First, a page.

Around seven weeks before the 2008 presidential election, I found myself in the back of a Suffolk County prisoner transport van headed to the Boston Municipal Court Department, Dorchester Division, to be arraigned on new criminal charges. Though I had bail money, it didn’t matter. Because I was already out on bail, a new arrest gave the court full discretion to revoke the bail I previously posted and detain me, usually no longer than a period of sixty days. In routine fashion, as I expected, the judge took full advantage of this discretion and sat me down for the full two months. Come election night, the only silver lining was that my cell door was positioned directly in front of the television suspended from the wall in the recreation area. It was there, from behind the glass window on my cell door, I witnessed Barack Obama become the first black man to become president of the United States. Whenever I recall this (and I do quite often), I cannot help feeling ashamed that I lost my opportunity to cast a ballot for the country’s first black president—especially as a black man myself. What makes looking back at this experience most painful is knowing now, as I did not know then, that I was legally still eligible to vote even while incarcerated.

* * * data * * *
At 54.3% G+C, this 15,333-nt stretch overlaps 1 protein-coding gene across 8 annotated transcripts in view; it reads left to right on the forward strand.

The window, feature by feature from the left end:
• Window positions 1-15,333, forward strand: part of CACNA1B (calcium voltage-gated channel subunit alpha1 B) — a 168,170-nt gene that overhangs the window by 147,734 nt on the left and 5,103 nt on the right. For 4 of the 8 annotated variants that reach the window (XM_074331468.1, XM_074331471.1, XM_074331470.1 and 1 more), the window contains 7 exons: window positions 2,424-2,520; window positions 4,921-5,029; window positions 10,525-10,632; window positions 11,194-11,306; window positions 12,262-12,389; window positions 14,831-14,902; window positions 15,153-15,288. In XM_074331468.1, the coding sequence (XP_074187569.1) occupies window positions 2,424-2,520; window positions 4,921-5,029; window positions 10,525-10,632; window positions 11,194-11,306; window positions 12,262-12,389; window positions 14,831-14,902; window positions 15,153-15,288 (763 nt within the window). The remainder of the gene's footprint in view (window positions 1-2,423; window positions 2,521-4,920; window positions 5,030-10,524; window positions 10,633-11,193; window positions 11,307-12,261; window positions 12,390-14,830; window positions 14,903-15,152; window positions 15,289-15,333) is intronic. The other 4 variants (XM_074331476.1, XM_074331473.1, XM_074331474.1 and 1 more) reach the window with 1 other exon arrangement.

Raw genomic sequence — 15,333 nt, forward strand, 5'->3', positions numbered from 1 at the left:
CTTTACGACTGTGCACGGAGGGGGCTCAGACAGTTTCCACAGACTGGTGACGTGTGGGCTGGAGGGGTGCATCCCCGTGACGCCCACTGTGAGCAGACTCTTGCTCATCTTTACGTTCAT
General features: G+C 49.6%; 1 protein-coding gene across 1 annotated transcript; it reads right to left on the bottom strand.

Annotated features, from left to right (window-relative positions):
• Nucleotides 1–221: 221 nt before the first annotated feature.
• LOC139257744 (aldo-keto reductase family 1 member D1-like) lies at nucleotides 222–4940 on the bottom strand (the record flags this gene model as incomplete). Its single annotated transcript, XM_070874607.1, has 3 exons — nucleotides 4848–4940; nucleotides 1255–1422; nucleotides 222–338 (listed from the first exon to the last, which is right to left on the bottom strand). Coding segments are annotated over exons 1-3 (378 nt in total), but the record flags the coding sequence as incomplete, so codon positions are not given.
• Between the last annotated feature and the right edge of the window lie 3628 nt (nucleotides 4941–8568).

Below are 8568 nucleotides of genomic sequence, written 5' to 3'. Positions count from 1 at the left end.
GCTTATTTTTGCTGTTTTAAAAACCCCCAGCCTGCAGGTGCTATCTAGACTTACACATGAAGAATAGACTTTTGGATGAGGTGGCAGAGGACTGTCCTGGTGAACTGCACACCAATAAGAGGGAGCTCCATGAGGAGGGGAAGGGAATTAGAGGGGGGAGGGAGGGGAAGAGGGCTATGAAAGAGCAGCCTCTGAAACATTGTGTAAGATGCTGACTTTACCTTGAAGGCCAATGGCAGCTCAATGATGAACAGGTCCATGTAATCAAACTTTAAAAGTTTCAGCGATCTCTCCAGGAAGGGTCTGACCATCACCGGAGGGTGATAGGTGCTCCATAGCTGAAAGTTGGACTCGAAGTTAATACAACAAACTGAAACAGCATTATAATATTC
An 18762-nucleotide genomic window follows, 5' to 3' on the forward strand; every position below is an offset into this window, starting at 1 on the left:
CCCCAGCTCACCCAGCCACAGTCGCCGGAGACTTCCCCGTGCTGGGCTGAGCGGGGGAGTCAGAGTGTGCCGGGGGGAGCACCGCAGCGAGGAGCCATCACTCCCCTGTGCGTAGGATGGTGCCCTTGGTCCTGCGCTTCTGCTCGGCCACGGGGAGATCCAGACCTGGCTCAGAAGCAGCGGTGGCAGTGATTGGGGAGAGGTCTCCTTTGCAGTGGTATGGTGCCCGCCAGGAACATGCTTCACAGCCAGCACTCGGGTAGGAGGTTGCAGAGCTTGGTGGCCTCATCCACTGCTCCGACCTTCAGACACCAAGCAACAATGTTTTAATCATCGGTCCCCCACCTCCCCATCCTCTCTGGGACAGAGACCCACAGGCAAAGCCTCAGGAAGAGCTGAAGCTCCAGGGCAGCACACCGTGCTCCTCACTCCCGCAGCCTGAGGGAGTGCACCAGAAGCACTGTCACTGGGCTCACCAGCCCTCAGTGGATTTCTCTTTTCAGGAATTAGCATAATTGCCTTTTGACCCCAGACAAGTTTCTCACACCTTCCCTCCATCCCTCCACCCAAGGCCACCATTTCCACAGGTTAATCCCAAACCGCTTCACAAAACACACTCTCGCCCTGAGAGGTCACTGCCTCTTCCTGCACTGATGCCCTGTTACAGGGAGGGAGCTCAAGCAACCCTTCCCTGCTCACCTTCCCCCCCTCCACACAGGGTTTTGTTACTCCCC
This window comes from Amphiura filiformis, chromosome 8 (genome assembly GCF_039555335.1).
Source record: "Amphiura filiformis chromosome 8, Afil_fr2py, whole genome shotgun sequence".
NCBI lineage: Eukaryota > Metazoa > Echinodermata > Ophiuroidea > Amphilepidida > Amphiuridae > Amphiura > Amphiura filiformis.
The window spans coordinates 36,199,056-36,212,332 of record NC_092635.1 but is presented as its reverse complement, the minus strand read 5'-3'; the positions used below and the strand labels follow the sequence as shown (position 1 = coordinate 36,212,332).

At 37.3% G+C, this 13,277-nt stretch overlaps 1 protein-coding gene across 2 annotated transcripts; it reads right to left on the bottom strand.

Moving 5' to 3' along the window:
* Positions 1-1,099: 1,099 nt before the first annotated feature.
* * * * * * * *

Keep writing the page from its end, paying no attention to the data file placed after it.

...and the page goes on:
Fast forward ten years later, Massachusetts State Rep. Russell Holmes visited MCI-Norfolk, and sat in our African American Coalition Committee (AACC) board meeting. After the meeting he was so impressed with the vision, solidarity, and professionalism of our group that he promised to file the legislation we planned to draft. The civic engagement department, headed by Derrick Washington, came up with the idea of proposing legislation that would make criminal detention facilities responsible for helping eligible voters in their custody obtain absentee ballots. As fate would have it I was assigned the task of drafting the legislative text. I had missed the chance to vote for Obama myself, but this was my chance to make a difference for many others who would otherwise have identical experiences in the future. This legislation would raise voter participation among incarcerated citizens, especially for those in pretrial detention centers, since these facilities house the highest number of eligible voters. In 2008 I was eligible to vote—I was twenty-one, a U.S. citizen, and a pretrial detainee yet to be convicted (actually I was never convicted in the case the judge revoked my bail on because the charges were eventually dismissed)—but I didn’t know it. Think about all the incarcerated citizens nationwide who don’t know they can vote. If all detention facilities were obligated by law to provide new detainees with knowledge about their voting rights during orientation and help them obtain absentee ballots, just as they are obligated to administer TB tests or flu shots, without a doubt most people would take advantage.